The light-emitting or reflective panels which line the cylindrical drum 13 at the base of the dome have the function of recreating another critical visibility situation, where the aircraft is situated above a blanket of clouds while the sky above is clear with radiant sunshine. This is a "saturation" light condition where the panels in the base drum simulate the layer of clouds which reflect the sunlight.
A powerful directable floodlight 16 (for example with a power of 12 kW) has the function of simulating the direct light from the sun. The floodlight 16 is designed to have the same apparent size as the round ball of sun viewed from the cockpit which is situated in the centre of the dome and is able to concentrate the light onto the cockpit and provide a lighting strength of at least 150,000 lux in the centre of the dome. The floodlight 16 is mounted on an articulated curved arm 17, the base of which is able to travel along a curved rail 18 situated at the bottom of the dome. The azimuth and height of the articulated arm 17 are adjustable so as to arrange the floodlight or "sun" 16 virtually in any position around or above the cockpit and in any case in the most critical positions as regards visibility. For example, in FIGS. 4 to 6, the "sun" 16 is situated directly in front on the horizon; in FIG. 7 it is inclined at 30° at the rear of the aircraft and in FIG. 8 it is situated at its highest point. By varying the position of the floodlight 16, which can be directed so as to project onto the cockpit a beam of light which simulates the direct sunlight and, if necessary, by adjusting the light-emitting panels 10 depending on the conditions which are to be recreated, it is possible to verify the visibility of the on-board instruments virtually in any condition.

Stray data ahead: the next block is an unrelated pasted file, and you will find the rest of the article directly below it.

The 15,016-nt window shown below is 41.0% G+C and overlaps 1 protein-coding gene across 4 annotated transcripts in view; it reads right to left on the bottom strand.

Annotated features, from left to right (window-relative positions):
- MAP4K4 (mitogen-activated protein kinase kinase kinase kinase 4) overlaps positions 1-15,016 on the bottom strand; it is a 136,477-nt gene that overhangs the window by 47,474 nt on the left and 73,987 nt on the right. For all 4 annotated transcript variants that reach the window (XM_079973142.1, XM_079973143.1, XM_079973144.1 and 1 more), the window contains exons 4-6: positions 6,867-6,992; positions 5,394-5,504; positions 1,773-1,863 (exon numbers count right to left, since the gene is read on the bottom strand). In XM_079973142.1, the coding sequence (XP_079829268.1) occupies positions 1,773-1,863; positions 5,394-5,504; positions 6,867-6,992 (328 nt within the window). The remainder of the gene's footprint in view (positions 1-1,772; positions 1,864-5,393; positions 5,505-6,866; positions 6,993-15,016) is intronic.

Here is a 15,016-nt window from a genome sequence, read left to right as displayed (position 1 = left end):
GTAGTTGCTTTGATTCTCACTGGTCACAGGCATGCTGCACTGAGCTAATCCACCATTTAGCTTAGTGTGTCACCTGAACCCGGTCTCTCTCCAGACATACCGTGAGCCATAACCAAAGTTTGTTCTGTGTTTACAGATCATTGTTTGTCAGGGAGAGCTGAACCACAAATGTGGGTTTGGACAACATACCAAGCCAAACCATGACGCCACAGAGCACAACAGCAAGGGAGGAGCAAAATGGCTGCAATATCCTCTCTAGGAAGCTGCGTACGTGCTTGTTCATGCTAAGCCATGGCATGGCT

With the system according to the invention it is possible to create darkness conditions in order to simulate night time flights, for example so as to check the suitability of the cockpit for use with image intensifiers ("night vision goggles"). As shown schematically in FIGS. 10 and 11, a series of black opaque curtains 19 supported on metal rings 20 can be raised by means of winches so as to obscure completely the zone surrounding the aircraft cockpit. A suitable light source (not shown) simulates different night-time lighting conditions, for example a full moon, quarter moon, star light, etc.